Landlords bail out struggling tenants, reducing rents by £50 a month


Nearly half of landlords have offered financial support to cash-strapped tenants, according to new research.

The survey of 729 landlords found that 44 per cent have come to some form of financial rescue for their tenants.

It suggested that landlords have been able to swallow a 7.6 per cent reduction in rent on average. It equates to around £50 a month for each rental property they own.

A total of 44% of landlords have come to the financial rescue of their tenants, according to a new study

The survey was carried out by Nationwide Building Society’s The Landlord Works – a platform to help landlords manage their portfolios – between March 6 and March 24. 

It asked landlords what financial support, if any, they had given tenants in the past year, along with how they intended to offer support in the future.

While many are able to reduce rents, 45 per cent of landlords confirmed that any reduction would harm them financially.

And 38 per cent said they intend to keep rents the same for the next year despite the financial challenges.

More than half – at 55 per cent – said they need to increase rents in the next 12 months, with one in four planning to raise rents on all of their properties.

Landlords with larger portfolios are more likely to increase rents on at least some of their properties, the survey reveals.

Three quarters of those who own more than 10 properties aim to increase their rents over the next 12 months, compared to only 44 per cent of those owning between one and three properties.

A total of 46 per cent of those landlords with a small portfolio plan to keep rents the same.

Where are people getting more help? 

There are regional differences, with 68 per cent of landlords in Yorkshire & The Humber most likely to increase rents on some or all of their properties in the next year.

It is followed by those in outer London at 65 per cent, the North West at 63 per cent and Wales at 63 per cent.

Despite the plan to increase rents, 57 per cent of landlords are concerned about whether tenants can maintain their rental payments, with 13 per cent admitting they are very concerned.

It increases to 74 per cent of landlords who let to claimants of Local Housing Allowance and 71 per cent of landlords who let to retired people.

Landlords in East Midlands appear to be the most concerned about the ability of their tenants to pay rent, at 74 per cent.

It is followed by 70 per cent of landlords in Wales and 62 per cent in Yorkshire and the Humber.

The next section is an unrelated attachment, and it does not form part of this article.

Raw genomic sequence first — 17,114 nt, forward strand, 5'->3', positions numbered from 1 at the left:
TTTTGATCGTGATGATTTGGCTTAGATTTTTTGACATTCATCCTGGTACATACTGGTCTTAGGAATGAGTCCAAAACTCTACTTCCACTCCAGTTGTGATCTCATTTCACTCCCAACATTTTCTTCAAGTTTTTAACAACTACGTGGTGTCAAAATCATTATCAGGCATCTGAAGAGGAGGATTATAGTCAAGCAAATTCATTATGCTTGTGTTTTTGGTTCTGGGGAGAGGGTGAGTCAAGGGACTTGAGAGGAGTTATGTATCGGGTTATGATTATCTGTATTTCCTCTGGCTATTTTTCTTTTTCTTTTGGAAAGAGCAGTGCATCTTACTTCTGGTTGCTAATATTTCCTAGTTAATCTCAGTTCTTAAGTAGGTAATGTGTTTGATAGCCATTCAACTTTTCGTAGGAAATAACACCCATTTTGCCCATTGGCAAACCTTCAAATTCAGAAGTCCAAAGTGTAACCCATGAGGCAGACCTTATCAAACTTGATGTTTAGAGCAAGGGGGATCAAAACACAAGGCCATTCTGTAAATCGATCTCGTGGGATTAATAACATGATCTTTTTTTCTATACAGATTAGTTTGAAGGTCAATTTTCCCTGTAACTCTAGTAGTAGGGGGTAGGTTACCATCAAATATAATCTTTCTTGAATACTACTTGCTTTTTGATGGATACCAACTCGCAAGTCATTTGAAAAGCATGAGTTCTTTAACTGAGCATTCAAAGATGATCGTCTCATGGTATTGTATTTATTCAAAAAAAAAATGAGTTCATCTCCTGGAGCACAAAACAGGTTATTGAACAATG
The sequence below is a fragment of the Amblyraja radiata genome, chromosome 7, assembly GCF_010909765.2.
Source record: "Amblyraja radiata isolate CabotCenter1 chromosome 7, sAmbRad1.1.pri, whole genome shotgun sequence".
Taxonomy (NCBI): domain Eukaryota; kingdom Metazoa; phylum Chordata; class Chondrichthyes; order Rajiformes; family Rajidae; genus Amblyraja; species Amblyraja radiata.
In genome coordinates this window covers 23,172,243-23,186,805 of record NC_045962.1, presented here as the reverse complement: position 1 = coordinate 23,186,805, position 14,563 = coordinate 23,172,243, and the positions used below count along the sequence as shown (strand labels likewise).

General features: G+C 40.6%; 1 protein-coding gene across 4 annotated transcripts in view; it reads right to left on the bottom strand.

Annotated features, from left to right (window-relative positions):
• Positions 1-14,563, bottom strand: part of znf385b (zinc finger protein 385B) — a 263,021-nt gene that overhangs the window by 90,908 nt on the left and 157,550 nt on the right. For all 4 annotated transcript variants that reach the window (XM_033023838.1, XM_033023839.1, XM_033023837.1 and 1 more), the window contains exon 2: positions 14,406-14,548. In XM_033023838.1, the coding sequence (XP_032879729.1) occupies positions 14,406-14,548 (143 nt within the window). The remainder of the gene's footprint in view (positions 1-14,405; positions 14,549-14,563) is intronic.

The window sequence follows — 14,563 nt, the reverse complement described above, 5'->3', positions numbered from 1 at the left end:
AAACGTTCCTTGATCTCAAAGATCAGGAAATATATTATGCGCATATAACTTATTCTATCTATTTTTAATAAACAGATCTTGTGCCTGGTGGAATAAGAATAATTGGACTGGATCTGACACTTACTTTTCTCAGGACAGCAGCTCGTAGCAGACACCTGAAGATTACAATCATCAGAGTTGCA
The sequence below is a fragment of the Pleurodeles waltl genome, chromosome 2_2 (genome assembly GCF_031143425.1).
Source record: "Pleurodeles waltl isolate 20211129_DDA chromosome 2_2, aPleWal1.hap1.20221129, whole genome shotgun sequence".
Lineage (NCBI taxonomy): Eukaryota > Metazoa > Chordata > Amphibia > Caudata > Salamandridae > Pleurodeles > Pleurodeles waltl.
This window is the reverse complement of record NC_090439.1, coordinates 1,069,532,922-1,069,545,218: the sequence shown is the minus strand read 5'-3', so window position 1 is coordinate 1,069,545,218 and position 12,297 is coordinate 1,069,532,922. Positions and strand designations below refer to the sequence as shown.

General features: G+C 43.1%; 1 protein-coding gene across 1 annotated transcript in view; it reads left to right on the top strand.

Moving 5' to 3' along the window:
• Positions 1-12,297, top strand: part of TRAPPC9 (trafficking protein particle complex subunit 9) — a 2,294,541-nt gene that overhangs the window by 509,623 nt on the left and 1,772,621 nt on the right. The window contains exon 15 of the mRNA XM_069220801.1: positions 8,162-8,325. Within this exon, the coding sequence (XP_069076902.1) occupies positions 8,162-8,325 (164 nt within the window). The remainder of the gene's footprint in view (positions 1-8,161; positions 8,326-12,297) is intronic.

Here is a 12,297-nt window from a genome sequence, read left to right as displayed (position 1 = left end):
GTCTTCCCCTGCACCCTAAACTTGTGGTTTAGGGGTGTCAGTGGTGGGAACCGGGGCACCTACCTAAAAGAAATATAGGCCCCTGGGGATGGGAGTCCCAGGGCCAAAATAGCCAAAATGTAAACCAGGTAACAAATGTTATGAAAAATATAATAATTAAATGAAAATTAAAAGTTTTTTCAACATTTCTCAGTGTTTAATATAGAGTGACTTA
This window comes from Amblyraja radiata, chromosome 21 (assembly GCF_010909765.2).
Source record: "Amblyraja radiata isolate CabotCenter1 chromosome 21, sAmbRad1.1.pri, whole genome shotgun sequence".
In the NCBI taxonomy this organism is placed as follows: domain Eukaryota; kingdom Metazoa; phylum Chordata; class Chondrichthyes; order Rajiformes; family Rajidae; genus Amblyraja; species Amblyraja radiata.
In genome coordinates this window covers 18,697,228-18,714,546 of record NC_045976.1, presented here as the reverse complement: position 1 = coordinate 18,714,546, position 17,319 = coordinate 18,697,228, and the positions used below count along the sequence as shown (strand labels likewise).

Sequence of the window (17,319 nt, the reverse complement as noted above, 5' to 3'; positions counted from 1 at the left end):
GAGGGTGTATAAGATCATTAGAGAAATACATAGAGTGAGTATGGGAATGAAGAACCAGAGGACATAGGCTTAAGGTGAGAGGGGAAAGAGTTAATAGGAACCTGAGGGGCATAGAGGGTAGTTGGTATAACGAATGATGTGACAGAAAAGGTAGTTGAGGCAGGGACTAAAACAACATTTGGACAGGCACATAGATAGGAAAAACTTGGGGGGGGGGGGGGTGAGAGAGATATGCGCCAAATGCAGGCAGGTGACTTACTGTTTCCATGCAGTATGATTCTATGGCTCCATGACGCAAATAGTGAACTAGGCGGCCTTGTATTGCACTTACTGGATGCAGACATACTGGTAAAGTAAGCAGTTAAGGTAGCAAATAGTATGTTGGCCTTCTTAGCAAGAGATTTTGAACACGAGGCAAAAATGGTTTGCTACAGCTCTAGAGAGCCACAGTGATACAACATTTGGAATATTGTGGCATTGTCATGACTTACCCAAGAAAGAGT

Meanwhile, only 32 per cent of landlords in central London are worried about receiving their rent.

The survey suggests  that landlords have been able to typically reduce rents by around £50 a month

The survey suggests  that landlords have been able to typically reduce rents by around £50 a month 

In terms of the support offered to tenants by 44 per cent of landlords, temporary reductions and rental payment holidays are the most common options.

The survey suggested that 22 per cent provided a temporary rent reduction, 15 per cent offered a payment holiday and 4 per cent offered a permanent reduction in rent.

Only 3 per cent of these landlords lent money to support their tenants’ day-to-day living costs.

Larger reductions in rent 

Landlords with smaller portfolios were found to be able to reduce rents by a slightly higher amount.

Compared to the average of 7.6 per cent for all landlord types, those with one property can reduce by an average of 8.7 per cent, while those this two or three properties are able to reduce rents by 9.3 per cent.

Of those who could reduce rents, 47 per cent said they could keep the reduction going for between three and six months.

The 60 per cent of landlords making a full-time living from their lettings activity, and the 51 per cent who are retired are more likely to say they could sustain the rent reduction for more than six months.

Some landlords - including some of those who are retired - have been able to reduce rents for more than six months

Some landlords – including some of those who are retired – have been able to reduce rents for more than six months

Paul Wootton, of The Landlord Works, said: ‘Landlords are facing a real dilemma at the moment in dealing with the continued rising cost of living.

It’s great to see such a high proportion of landlords feel a sense of responsibility towards supporting these tenants during these challenging times

‘On the one hand, there is a need to ensure they can cover the increasing costs associated with their properties and ensure they are following the market. However, as our research demonstrates, they are also acutely aware of the financial challenges facing their tenants.

‘It’s great to see such a high proportion of landlords feel a sense of responsibility towards supporting these tenants during these challenging times.

‘And in a lot of cases, this sentiment has been met by financial support for their tenants over the last twelve months.

‘While we will see rents rise over the coming months in many cases, we can also expect landlords to offer continued support at what is a tough time for many.’

It comes after property website Zoopla highlighted the financial strain that tenants are under.

Its research found that there is a significant increase in the proportion of gross income spent on rent.

This is particularly the case in London where it has risen to a significant 52 per cent for a single earner, a level not seen since March 2020.

It falls to 26 per cent for sharers and means that a new let agreed for an average rent in London will cost more than £20,000 in rent during the next 12 months.

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